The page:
The reaction of other people to the sight of an adult purposefully picking grass is rather interesting! First they look, then they walk on, then they stop and look again. Then curiosity finally gets the better of them and they ask you why you are doing it! Children, in particular, just can't resist being nosey. Strangely enough, everyone seems to be satisfied with the explanation that the seeds are for budgies!!! Some even like to continue the conversation by telling you all about the wild foods they have picked for their own pets, of whatever sort.

My favourite, ungrazed, unmown field!

My favourite, ungrazed, unmown field, is a handy source of many varieties of seed.

What Precautions?
Obviously, the seed must be free from contamination, the main hazards being dogs, pesticides and lead from car exhausts. I suggest keeping in mind the following points:

  1. Avoid grasses that grow right by paths popular for dog-walking.
  2. Don't pick from the vicinity of crops - pesticide risk.
  3. Don't pick from wasteland that has been an industrial site in the past - general risk of poisons.
  4. Don't pick from around trees and fences in the upkeep of your Council - weedkiller and dog risk.
  5. Avoid picking from the verges of busy roads - lead risk - And because lead can be absorbed from the soil, the risk will continue even when lead is phased out.
  6. Avoid the banks of polluted rivers - these will have been soaked in chemicals when river was high.
  7. Watch out for moulds on the stems or seeds. For instance, some grass species develop rusty mould if very dry at the roots.
  8. Avoid certain uncommon grasses which feel noticeably scratchy to the touch. I once had a minor problem with a very tall-growing, scratchy grass, because it caused irritation and vomiting in susceptible individuals. The birds were fine afterwards, so this was no big deal.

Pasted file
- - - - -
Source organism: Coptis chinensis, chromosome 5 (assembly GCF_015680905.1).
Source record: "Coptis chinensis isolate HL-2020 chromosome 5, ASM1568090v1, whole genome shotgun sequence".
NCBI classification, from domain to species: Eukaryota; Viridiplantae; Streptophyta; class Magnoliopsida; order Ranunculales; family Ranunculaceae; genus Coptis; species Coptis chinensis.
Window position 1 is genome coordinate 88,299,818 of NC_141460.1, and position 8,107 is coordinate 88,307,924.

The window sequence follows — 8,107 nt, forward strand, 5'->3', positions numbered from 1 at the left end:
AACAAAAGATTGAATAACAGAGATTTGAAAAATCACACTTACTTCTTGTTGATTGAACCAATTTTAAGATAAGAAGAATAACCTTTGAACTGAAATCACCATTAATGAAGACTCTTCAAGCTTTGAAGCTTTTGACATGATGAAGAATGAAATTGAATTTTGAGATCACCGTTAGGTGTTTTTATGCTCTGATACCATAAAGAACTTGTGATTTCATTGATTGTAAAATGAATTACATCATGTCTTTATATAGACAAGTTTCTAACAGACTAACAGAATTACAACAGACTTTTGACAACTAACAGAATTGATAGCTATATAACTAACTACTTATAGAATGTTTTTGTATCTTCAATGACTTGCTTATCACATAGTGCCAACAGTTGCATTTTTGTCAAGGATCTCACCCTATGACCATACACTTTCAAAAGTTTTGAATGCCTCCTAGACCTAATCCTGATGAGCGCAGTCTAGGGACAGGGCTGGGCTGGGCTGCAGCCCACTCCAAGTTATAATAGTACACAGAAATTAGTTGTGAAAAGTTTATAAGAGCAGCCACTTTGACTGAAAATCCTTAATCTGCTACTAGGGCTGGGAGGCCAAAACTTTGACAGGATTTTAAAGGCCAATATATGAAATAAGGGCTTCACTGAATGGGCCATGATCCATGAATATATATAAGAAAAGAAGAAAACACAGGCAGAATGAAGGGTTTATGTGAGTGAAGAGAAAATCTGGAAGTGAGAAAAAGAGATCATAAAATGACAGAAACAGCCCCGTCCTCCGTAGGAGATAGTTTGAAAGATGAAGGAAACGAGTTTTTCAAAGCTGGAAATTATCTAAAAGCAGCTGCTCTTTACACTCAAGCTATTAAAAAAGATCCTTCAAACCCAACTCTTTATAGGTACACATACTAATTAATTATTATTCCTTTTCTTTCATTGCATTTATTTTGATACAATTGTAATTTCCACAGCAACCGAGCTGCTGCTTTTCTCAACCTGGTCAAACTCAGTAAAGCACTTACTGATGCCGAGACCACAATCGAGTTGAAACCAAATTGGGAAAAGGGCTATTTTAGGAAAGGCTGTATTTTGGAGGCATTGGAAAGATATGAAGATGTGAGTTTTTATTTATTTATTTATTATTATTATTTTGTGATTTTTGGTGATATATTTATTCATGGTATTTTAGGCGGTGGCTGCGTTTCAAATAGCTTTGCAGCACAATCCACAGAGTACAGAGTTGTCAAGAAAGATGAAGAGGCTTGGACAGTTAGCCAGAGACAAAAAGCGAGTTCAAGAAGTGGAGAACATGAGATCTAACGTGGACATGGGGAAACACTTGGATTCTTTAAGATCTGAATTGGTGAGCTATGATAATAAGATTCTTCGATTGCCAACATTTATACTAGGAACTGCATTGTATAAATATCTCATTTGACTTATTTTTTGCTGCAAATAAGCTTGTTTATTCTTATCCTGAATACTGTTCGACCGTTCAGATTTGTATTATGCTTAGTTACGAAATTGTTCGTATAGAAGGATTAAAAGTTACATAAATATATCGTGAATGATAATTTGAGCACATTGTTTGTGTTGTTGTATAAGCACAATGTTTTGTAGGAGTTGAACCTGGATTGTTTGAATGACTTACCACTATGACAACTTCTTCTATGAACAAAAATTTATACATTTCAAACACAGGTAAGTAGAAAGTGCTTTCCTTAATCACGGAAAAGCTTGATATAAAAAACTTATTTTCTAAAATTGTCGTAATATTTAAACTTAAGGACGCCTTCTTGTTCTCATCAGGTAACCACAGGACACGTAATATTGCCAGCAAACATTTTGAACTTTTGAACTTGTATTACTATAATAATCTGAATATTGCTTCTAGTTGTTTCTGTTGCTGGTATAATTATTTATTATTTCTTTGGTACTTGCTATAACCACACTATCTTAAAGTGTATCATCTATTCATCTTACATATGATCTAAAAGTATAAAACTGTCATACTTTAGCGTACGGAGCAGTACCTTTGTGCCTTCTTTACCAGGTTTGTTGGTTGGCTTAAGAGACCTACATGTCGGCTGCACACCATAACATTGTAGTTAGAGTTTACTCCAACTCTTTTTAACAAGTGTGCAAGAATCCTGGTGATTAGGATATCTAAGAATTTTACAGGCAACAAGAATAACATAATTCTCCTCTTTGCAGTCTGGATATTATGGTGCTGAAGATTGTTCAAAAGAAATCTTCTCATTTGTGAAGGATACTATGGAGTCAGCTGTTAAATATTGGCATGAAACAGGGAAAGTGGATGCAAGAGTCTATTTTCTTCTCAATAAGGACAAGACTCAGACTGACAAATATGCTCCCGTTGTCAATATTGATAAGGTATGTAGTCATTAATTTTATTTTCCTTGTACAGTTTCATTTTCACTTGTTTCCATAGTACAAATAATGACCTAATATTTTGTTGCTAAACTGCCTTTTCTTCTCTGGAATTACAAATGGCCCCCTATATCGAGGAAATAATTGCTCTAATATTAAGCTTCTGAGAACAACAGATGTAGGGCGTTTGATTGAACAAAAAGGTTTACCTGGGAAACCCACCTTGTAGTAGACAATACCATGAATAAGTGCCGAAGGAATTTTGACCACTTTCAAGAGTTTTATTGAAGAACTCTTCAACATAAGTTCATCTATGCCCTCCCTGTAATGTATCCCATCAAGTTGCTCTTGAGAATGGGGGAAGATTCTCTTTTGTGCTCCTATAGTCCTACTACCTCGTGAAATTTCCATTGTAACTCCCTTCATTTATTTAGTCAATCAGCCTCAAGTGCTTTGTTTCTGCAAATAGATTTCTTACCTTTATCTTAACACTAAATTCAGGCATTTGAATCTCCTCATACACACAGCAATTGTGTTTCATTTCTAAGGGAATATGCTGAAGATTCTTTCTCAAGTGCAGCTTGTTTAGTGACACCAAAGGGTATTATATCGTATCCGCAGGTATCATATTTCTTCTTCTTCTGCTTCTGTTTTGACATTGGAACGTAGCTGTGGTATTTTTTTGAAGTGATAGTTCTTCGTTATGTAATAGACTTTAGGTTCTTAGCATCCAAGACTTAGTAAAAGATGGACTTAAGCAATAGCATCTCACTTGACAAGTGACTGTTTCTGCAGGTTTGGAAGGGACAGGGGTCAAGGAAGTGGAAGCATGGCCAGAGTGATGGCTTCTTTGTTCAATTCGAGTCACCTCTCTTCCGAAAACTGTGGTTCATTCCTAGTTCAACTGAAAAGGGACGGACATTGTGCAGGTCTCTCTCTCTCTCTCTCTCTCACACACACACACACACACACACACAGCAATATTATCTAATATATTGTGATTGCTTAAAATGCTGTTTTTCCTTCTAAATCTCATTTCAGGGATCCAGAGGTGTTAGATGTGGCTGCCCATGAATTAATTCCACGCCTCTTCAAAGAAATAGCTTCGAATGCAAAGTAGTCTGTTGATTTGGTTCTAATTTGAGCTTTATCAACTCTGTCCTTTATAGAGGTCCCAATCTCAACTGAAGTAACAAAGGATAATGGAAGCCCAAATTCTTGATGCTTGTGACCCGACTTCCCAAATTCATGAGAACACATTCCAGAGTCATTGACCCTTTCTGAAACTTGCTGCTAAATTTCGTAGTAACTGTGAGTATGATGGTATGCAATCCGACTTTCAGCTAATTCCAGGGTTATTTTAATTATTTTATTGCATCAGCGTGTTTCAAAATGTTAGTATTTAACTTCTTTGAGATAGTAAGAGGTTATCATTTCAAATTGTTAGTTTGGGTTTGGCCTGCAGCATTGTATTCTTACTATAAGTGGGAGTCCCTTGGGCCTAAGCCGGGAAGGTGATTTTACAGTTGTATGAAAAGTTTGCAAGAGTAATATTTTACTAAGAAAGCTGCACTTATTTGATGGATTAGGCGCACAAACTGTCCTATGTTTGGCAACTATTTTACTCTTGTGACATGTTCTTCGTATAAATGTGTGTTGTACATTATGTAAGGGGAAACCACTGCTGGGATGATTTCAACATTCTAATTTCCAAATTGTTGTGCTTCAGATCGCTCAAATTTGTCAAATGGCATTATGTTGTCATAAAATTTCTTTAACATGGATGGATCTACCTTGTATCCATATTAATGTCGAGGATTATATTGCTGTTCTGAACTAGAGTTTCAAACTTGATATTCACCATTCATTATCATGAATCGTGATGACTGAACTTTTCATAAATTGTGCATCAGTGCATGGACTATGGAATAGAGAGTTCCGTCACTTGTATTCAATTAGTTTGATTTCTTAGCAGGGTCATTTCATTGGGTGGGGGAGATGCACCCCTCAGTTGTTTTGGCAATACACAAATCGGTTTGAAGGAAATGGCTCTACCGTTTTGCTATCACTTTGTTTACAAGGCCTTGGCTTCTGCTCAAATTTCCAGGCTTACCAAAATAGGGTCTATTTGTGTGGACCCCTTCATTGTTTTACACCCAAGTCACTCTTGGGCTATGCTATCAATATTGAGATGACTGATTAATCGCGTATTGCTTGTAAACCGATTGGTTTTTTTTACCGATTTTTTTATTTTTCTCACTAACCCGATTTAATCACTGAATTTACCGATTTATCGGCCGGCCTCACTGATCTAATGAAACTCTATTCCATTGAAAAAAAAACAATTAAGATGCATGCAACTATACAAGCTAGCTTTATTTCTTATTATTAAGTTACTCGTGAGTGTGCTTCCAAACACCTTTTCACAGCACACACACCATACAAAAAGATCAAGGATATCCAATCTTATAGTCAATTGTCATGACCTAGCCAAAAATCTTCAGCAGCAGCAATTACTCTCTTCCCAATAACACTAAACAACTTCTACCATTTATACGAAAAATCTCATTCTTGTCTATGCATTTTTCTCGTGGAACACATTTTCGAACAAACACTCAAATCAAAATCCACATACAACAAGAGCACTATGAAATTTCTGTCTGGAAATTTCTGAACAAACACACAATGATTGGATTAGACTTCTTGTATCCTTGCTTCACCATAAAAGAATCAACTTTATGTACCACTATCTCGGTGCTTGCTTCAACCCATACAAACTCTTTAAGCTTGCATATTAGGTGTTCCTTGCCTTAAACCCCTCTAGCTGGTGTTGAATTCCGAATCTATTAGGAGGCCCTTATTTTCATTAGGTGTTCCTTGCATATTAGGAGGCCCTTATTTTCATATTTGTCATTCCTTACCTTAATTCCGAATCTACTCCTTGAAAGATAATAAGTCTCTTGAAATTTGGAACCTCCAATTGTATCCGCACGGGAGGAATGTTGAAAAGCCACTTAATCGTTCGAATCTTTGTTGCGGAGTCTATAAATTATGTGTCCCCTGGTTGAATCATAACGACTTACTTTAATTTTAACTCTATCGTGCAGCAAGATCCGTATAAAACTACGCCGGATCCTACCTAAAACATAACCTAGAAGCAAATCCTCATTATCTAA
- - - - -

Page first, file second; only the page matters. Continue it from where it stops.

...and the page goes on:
9. While picking, smell your bundle every so often to check for unhealthy odours such as dog or -- turps! - Yes, I did say turps!!! I once found that very substance on grass growing on a small patch of wasteland between houses, and I was glad I'd used my nose!
  10. Wash all grass thoroughly, and shake dry.

That's quite a list, but don't panic!
While taking precautions, it is important to remember that budgerigars are not particularly at risk from fresh foods, wild or otherwise. I have never lost a bird because of any sort of fresh food, but dirty commercial birdseed has caused two deaths.

How Much Should I Feed?
I'd suggest as much as you can provide, whether they have young or not! This is the most natural of foods. The spent grasses dry up harmlessly and create a pleasant litter that encourages fledglings to root on the floor. (NOTE: cages and aviaries should be clean).

Can Seeding Grasses Be Stored?
Yes, they are okay for up to 5 days in a plastic bag in the fridge; or for up to 3 days standing in water - if all right way up and un-broken.

But don't sneeze just to please!
Hay fever sufferers, and those without access to this food, should not feel guilty about depriving their budgies of grasses!! There are many other good foods for them, and other ways to keep them occupied and happy!

© Helen Day 2000